I am trying to verify my Jacobian calculation for use in lsqcurvefit using the DerivativeCheck option. I typically find that the check fails the 1e-6 tolerance, but barely,
Objective function derivatives:
Maximum relative difference between user-supplied
and finite-difference derivatives = 1.0823e-06.
User-supplied derivative element (27,2): -0.0547181
Finite-difference derivative element (27,2): -0.0547171
Wondering how genuine these failures were, I coded my own finite differencer and found that all elements of my finite-difference Jacobian Jn(i,j) and analytical Jacobian Ja(i,j) could be made to agree well for some (i,j)-dependent choice of the finite differencing stepsize, delta(i,j).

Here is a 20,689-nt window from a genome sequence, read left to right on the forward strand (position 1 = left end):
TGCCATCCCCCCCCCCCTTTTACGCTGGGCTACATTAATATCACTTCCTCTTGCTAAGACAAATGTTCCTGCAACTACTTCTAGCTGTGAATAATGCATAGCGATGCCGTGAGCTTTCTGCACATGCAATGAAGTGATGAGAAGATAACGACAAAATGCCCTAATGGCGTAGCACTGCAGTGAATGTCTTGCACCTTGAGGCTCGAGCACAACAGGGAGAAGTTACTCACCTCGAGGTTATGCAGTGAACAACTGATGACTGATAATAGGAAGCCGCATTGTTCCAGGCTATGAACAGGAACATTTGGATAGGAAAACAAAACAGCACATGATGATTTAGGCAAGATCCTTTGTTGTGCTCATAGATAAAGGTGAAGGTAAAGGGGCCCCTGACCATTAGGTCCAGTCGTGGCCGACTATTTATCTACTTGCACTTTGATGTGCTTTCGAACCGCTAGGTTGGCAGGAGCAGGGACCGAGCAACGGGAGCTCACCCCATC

It occurs to me, however, that Optimization Toolbox finite differencers probably use only a j-dependent stepsize in its normal mode, rather than an (i,j)-dependent one. Otherwise, the objective function would have to be called numel(Jn) times instead of only size(Jn,2) times. On the other hand, maybe the Toolbox finite differencer doesn't operate in normal mode when DerivativeCheck is 'on'.
My question is whether the Toolbox always uses only a j-dependent delta in its finite differencing? If this is the case, it might be impossible in some cases to ever pass the DerivativeCheck tolerance. The example below attempts to illustrate this. It plots the worst error in the Jacobian as a function of stepsize delta. The resulting plot shows that the 1e-6 tolerance threshold is never achieved over a broad choice of delta.
f = @(x) [1000+0.9*x ; cos(100*x)];
Error(:,i) = abs( (f(delta(i))-f(0))/delta(i) - Ja);
ylabel 'Worst Error'